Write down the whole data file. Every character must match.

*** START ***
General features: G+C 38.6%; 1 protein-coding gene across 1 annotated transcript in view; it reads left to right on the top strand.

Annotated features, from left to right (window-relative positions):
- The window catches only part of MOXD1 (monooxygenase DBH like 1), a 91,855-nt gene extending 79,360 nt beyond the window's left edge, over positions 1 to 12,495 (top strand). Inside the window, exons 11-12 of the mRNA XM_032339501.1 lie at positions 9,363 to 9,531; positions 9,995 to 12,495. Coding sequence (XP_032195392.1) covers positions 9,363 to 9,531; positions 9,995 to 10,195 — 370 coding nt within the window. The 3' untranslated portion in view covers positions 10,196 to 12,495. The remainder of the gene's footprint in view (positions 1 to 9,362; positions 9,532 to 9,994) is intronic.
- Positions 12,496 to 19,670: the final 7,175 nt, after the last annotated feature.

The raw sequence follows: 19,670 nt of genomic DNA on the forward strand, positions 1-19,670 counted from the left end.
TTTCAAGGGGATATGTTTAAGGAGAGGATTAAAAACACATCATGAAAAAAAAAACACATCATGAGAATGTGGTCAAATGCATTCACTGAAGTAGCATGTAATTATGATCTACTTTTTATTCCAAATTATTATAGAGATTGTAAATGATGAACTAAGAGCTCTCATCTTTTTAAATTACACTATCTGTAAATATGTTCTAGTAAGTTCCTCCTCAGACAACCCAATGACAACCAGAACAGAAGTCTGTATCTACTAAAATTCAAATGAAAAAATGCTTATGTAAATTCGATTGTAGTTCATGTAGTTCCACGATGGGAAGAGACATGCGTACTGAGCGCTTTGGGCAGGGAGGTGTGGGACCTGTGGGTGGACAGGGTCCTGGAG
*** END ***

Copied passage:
General features: G+C 38.6%; 1 protein-coding gene across 1 annotated transcript in view; it reads left to right on the top strand.

Annotated features, from left to right (window-relative positions):
- The window catches only part of MOXD1 (monooxygenase DBH like 1), a 91,855-nt gene extending 79,360 nt beyond the window's left edge, over positions 1 to 12,495 (top strand). Inside the window, exons 11-12 of the mRNA XM_032339501.1 lie at positions 9,363 to 9,531; positions 9,995 to 12,495. Coding sequence (XP_032195392.1) covers positions 9,363 to 9,531; positions 9,995 to 10,195 — 370 coding nt within the window. The 3' untranslated portion in view covers positions 10,196 to 12,495. The remainder of the gene's footprint in view (positions 1 to 9,362; positions 9,532 to 9,994) is intronic.
- Positions 12,496 to 19,670: the final 7,175 nt, after the last annotated feature.

The raw sequence follows: 19,670 nt of genomic DNA on the forward strand, positions 1-19,670 counted from the left end.
TTTCAAGGGGATATGTTTAAGGAGAGGATTAAAAACACATCATGAAAAAAAAAACACATCATGAGAATGTGGTCAAATGCATTCACTGAAGTAGCATGTAATTATGATCTACTTTTTATTCCAAATTATTATAGAGATTGTAAATGATGAACTAAGAGCTCTCATCTTTTTAAATTACACTATCTGTAAATATGTTCTAGTAAGTTCCTCCTCAGACAACCCAATGACAACCAGAACAGAAGTCTGTATCTACTAAAATTCAAATGAAAAAATGCTTATGTAAATTCGATTGTAGTTCATGTAGTTCCACGATGGGAAGAGACATGCGTACTGAGCGCTTTGGGCAGGGAGGTGTGGGACCTGTGGGTGGACAGGGTCCTGGAG